The readings this morning are both comforting and challenging.In the Gospel Jesus speaks of himself as the Way, the Truth and the Life.He invites us to put our hope and our trust in Him and in His promise to be with us, steadily and constantly as we try each day to walk his way, to speak his truth, to live his life.It is an apt description of the life and commitment of the woman whom we are remembering here.

 

In her 103 years of life, Sr. Joseph Helen lived through historical and global changes that are impossible for us to imagine.She experienced seismic shifts in Church and state.She witnessed wars and famines on a world scale.Through all of those yearsshe remained steadfastly faithful to the constant core of who she was as an RSC.She was born Dorothy Cunningham in Ballacolla in Portlaoise on 1st July 1908. She was an only girl, with one brother, and was much loved by all.Her childhood and youth reflected the calm ordinariness of children’s lives at that time.Following her degree studies she spent some months caring for her mother who was ill and then secured a job teaching in Mountjoy St. School in Dublin.Her father was not impressed!His comment on hearing of that place was:“It doesn’t sound like much of a job but you like working for the poor and you’ve always been good at it”.She remained there until she entered the Sisters of Charity on 5th October 1931.

 

In the first reading we are told that God gives strength to the wearied; that those who hope in Yahweh will soar like eagles, run and no grow weary, walk and never tire.That was so true of J. Helen throughout her active life.She was missioned back to Mountjoy St. after her religious profession and taught there for 12 years.Following a year’s further study in Scotland, she went to teach in a Secondary Modern school inWalthamstow in England for a year.And then came the call to be one of our three founding Sisters of the Zambian Region, or Northern Rhodesia as it then was.

 

In 1948 they set sail, travelling for four weeks by boat – The Athlone Castle -rail, bus and lorry before arriving in Chisekesi Siding on a dark morning on 28th October 1948. Sr. Helen kept a diary of the journey which was printed for the 50th anniversary and which gives a fascinating insight into their journey and how they coped with, what was for them, such a strange and almost ‘alien’ environment.

 

One can only imagine the anticipation and anxiety, the challenge and the loneliness, the wonder and the doubts that marked that journey and her first months in Zambia.It was a place and people that she came to love and cherish.She committed herself to the education of girls and brought the gift of knowledge and freedom to countless women who still remember her with gratitude and appreciation.There are many past pupils with sad hearts in Zambia at the moment – their sadness at her passing tempered only by their gratitude that she is free from the debilities of her age.And that mourning is echoed this morning among our sisters there in the Region and here in this Chapel in the sisters who lived with her and shared her life for those 30 years.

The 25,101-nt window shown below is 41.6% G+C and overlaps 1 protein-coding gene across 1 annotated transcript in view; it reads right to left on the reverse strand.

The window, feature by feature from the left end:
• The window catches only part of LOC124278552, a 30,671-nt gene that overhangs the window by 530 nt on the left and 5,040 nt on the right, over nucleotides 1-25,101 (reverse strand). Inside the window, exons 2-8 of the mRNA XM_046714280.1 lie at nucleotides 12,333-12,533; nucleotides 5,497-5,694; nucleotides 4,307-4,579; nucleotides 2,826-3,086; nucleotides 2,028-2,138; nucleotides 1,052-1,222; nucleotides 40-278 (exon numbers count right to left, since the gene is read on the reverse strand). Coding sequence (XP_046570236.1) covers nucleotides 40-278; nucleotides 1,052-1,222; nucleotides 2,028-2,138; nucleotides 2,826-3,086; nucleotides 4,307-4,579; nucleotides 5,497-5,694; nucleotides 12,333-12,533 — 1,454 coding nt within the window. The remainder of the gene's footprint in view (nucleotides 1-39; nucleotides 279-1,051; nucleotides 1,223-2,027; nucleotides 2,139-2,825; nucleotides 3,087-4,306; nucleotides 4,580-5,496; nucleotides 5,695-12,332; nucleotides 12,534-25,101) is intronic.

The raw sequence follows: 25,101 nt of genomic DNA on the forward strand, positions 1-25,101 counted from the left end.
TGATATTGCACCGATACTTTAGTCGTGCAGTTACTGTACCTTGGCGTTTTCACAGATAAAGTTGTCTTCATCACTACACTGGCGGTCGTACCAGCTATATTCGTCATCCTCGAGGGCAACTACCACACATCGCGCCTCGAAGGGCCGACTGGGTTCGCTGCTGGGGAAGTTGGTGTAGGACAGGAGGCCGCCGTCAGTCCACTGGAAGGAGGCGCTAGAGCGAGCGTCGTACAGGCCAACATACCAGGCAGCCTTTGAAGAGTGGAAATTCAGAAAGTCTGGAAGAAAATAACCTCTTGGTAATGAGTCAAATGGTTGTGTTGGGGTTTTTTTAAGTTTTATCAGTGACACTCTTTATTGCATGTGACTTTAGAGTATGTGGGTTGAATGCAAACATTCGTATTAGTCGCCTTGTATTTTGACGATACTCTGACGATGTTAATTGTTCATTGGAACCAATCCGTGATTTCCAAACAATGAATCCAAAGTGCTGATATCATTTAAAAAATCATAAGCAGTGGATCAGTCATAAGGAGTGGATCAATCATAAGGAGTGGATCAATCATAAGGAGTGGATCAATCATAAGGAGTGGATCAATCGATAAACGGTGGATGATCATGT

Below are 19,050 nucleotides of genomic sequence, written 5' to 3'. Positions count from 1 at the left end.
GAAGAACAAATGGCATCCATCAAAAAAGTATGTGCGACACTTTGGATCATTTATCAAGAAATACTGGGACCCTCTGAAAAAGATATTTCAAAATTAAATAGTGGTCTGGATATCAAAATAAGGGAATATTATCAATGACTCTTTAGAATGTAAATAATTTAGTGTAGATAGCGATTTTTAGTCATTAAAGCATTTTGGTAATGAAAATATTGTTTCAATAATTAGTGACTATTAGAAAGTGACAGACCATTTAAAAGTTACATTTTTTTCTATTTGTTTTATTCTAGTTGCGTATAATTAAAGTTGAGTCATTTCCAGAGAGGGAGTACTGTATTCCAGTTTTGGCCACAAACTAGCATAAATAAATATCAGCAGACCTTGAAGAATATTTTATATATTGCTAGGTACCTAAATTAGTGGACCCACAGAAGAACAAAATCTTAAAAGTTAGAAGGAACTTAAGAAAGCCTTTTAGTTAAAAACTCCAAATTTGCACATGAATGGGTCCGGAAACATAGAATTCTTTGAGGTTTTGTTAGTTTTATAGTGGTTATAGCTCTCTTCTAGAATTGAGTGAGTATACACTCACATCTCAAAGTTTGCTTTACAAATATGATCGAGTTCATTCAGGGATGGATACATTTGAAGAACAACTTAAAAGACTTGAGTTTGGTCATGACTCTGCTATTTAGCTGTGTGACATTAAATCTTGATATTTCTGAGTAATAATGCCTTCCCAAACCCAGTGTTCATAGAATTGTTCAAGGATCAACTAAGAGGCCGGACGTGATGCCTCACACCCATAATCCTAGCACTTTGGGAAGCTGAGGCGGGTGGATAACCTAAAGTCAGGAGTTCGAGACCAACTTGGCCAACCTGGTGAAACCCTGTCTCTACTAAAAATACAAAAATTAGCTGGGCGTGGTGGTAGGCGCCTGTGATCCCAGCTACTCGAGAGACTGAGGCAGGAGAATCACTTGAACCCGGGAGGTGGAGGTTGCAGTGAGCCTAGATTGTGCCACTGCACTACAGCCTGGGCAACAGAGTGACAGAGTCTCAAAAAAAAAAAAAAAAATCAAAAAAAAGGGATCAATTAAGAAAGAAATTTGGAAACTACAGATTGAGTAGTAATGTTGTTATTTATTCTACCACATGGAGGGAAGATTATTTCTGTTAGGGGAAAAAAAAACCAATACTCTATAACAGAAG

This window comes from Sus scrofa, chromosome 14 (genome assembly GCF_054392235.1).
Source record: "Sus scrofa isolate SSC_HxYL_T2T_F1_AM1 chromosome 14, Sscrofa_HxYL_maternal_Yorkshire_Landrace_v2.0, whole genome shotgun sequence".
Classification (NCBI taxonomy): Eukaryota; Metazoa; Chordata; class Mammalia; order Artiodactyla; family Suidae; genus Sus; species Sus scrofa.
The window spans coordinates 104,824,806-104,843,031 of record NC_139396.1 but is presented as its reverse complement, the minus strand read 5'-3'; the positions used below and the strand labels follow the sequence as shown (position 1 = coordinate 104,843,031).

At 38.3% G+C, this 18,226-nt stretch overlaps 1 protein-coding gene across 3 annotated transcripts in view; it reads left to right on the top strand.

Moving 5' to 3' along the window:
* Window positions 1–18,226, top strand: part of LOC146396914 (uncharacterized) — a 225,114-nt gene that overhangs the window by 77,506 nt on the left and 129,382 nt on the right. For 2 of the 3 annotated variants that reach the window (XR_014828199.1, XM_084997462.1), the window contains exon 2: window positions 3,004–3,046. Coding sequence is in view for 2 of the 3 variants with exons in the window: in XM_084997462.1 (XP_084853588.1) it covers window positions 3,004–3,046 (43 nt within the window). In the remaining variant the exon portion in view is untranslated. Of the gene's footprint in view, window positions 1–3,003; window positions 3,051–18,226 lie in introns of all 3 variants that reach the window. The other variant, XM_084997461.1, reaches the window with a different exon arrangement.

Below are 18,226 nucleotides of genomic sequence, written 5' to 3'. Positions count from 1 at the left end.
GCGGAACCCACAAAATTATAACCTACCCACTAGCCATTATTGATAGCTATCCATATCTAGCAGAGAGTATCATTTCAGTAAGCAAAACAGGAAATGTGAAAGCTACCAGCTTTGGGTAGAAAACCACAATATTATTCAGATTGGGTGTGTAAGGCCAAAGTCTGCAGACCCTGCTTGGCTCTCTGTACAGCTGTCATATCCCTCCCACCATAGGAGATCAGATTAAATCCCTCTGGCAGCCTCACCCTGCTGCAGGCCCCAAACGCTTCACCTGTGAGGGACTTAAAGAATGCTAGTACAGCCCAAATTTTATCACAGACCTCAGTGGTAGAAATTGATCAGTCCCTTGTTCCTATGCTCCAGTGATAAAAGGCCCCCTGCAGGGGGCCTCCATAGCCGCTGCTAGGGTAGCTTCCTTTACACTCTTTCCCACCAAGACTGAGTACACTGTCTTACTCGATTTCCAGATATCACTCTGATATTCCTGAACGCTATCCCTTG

Her first 15 years in Zambia were spent in the Teacher training college run by the Jesuits and began her work in promoting the education of girls – beginning with the setting up of a girls secondary boarding school in Roma in Lusaka.Nine years later she was appointed Regional Leader and on Independence day 1978she was conferred with the Order of Distinguished Service for 30 years of outstanding service to the people of Zambia in the fields of Education and Social work.

 

While she was a formidable woman in many ways, with high standards and expectations, her devotion to her religious life and her commitment to education was recognized and appreciated by all who knew her.She was a strict disciplinarian, spoke the truth without apology and demanded very high standards.At the same time her heart was compassionate and her generosity and hospitality were known and appreciated by all.

 

Like all of us, Helen has known suffering and joy, tears and laughter, pain and happiness, loneliness and friendship.And she had strong relationships with herfriends – too numerous to mention – but exemplified in the love and devotion of Sr. Mary Bernadette Collins and Catherine Fallon.Up to the end she valued and enjoyed her relationships with her nieces, nephews and other family members and followed their lives with interest, with love and with prayer.

 

In 1978 she was missioned to Ireland and worked on our Constitutions.Subsequently she was appointed as local leader to our community in Crumlin before her appointment to our Provincial Leadership team and consequent arrival here in Our Lady’s Mount in 1981.

 

Sr. J. Helen’s commitment to Mary Aikenhead's charism was single-minded and she never compromised on that.The second reading confirms her attitude to life:nothing outweighs the supreme advantage of knowing Christ Jesus. It is only through Him, with Him and in Him that we can find life and happiness and fulfilment.Rooted in that conviction, she endorsed and embraced anything that served the people for whom she cared in a better, more dignified or respectful way.

 

She suffered in her growing debility and weakness these last years and all of us – family, community, friends and colleagues - were saddened as we watched her suffering and her struggle to cope.In spite of the wonderful, caring staff who surrounded her and the sisters and friends who were her constant support,she had difficult and dispiriting days.Yet she never gave up .Her faith in Providence was the touchstone of her life.In the midst of all her pain and letting-go she was confident that he was with her, holding her, comforting her and in the end, calling her to himself.And when that call came, sheyielded her spirit to the Lord, peace-filled, calm and trusting - blest with a death that had no struggle, no pain, no fear.And perhaps I can end with some words of hers, written in the diary of which I spoke, on her arrival in Chikuni:“Now that we have reached our Promised Land we must thank God and Our Lady for our very pleasant and on the whole easy journey which we have had . . . . “Those words echo, not only the journey to Chikuni, but her life journey, now at its end as she moves, we believe, into the fullness of the Promised land of God’s life and love.